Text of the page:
Friday, July 23, 2010

Bureau of Land Management says it will continue wild horse roundup despite recent deaths

In June we reported the Bureau of Land Management's plan to round up wild horses in the West. Agency officials say they will not abandon the plan despite calls from animal-rights groups to do so after a spike in wild-horse deaths following the plan's early stages. Last week, BLM officials "suspended a wild-horse roundup in northeast Nevada's Elko County after seven animals died," April Reese of Environment & Energy News reports. "Another was euthanized after it broke its leg in a holding pen, and two others died from neck injuries sustained during the roundup. Later, another nine horses died of dehydration." (BLM photo)

"In a letter to Interior Secretary Ken Salazar last week, philanthropist Madeleine Pickens, the Animal Welfare Institute, the American Society for the Prevention of Cruelty to Animals, American Wild Horse Preservation Campaign and other animal rights organizations called for the suspension of all BLM wild horse roundups this summer to avoid further deaths," Reese writes. Don Glenn, division chief of BLM's Wild Horse and Burro Program, said most of the deaths have been because of conditions beyond the agency's control so the roundup will continue as planned with BLM set to capture and remove another 5,800 wild horses and burros from six Western states.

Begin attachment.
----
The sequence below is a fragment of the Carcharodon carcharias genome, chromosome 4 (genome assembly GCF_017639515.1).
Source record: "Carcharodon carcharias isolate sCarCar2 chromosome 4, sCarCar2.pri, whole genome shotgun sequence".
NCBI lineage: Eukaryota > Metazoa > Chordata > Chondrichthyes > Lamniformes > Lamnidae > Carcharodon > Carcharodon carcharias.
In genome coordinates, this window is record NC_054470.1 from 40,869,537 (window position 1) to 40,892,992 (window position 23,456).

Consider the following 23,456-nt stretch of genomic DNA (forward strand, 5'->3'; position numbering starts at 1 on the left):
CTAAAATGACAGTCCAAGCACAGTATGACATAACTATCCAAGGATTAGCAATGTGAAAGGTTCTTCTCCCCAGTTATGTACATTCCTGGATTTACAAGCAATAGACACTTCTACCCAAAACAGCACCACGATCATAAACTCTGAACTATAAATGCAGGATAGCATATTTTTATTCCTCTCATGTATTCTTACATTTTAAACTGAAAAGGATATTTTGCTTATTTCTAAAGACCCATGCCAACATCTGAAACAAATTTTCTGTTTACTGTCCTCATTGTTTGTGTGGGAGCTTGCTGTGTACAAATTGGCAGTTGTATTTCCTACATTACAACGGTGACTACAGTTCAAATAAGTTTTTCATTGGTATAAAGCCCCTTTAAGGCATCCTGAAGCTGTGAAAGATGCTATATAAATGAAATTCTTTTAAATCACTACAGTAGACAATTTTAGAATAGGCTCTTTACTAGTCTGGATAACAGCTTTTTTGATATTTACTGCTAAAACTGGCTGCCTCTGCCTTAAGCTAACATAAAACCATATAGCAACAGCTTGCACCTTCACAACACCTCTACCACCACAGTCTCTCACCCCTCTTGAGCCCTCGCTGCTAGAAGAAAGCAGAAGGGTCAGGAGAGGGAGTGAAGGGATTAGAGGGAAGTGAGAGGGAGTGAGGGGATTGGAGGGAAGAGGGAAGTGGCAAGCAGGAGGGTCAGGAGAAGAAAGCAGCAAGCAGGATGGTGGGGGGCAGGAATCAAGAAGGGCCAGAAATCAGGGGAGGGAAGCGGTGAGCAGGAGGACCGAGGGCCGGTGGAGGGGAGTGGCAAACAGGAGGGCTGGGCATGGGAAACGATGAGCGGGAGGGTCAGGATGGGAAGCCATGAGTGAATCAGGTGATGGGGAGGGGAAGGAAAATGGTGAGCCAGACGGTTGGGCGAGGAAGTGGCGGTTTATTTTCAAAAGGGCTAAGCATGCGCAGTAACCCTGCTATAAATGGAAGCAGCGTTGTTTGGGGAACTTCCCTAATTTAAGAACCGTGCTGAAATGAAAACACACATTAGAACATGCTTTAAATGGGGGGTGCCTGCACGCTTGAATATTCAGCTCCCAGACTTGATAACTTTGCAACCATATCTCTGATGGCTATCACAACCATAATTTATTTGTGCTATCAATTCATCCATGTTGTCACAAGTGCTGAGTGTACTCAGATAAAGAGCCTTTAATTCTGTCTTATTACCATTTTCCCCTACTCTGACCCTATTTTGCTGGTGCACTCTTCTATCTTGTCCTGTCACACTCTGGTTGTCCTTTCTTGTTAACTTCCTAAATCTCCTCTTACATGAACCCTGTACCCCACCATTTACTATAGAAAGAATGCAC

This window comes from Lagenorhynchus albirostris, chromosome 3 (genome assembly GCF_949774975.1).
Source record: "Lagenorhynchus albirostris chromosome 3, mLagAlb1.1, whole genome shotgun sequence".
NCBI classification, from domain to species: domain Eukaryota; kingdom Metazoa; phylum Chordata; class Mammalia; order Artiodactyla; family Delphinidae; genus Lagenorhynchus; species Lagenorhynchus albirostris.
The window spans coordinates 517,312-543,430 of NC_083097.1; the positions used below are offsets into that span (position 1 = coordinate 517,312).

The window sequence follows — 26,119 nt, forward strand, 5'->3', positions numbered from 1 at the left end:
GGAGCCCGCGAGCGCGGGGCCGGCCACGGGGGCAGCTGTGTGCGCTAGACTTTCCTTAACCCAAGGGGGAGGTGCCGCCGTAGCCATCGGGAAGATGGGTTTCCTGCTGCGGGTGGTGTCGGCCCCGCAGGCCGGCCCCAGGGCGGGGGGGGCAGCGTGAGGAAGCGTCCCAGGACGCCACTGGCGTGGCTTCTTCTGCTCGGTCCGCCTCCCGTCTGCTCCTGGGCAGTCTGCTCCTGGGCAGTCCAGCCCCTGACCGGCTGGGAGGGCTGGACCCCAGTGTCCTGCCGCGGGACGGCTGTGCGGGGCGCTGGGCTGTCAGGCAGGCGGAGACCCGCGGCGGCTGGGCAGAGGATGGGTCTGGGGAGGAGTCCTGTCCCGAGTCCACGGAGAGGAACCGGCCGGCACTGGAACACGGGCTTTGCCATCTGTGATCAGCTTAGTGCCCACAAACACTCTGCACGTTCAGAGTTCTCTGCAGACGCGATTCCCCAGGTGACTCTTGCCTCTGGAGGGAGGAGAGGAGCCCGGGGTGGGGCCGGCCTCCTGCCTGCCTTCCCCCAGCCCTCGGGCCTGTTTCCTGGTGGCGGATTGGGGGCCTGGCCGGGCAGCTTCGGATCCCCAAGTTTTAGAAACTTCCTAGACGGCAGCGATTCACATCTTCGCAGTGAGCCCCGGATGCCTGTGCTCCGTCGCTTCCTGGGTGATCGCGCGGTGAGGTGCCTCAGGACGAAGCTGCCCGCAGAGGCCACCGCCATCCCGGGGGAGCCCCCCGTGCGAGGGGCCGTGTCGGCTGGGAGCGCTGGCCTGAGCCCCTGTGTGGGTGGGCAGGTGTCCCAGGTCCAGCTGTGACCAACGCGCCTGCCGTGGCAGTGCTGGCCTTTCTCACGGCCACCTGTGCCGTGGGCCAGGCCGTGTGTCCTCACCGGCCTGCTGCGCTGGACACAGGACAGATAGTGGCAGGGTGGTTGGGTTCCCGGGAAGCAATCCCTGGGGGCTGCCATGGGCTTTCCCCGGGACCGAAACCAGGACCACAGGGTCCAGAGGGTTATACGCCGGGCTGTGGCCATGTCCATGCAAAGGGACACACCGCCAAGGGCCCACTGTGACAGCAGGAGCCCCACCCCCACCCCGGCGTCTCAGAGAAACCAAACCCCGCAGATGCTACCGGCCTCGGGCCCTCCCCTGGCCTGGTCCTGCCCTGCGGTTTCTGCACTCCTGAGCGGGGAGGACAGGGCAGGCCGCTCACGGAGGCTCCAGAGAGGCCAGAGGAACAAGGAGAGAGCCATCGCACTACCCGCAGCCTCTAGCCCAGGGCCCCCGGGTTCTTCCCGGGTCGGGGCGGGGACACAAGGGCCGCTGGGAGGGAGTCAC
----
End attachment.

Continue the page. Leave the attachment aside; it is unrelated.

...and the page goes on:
"It's not because we rounded them up. It's because they didn't have water," Glenn told Reese. "It was a combination of a drought and too many horses trying to drink. That's why we do these roundups, because they become overpopulated." Elliot Katz, president of In Defense of Animals, said "BLM has overstated the severity of the overpopulation problem and is removing wild horses from the range unnecessarily," Reese writes. "Furthermore, he added, the agency often exaggerates the health conditions of the herds to justify removals." (Read more, subscription required)

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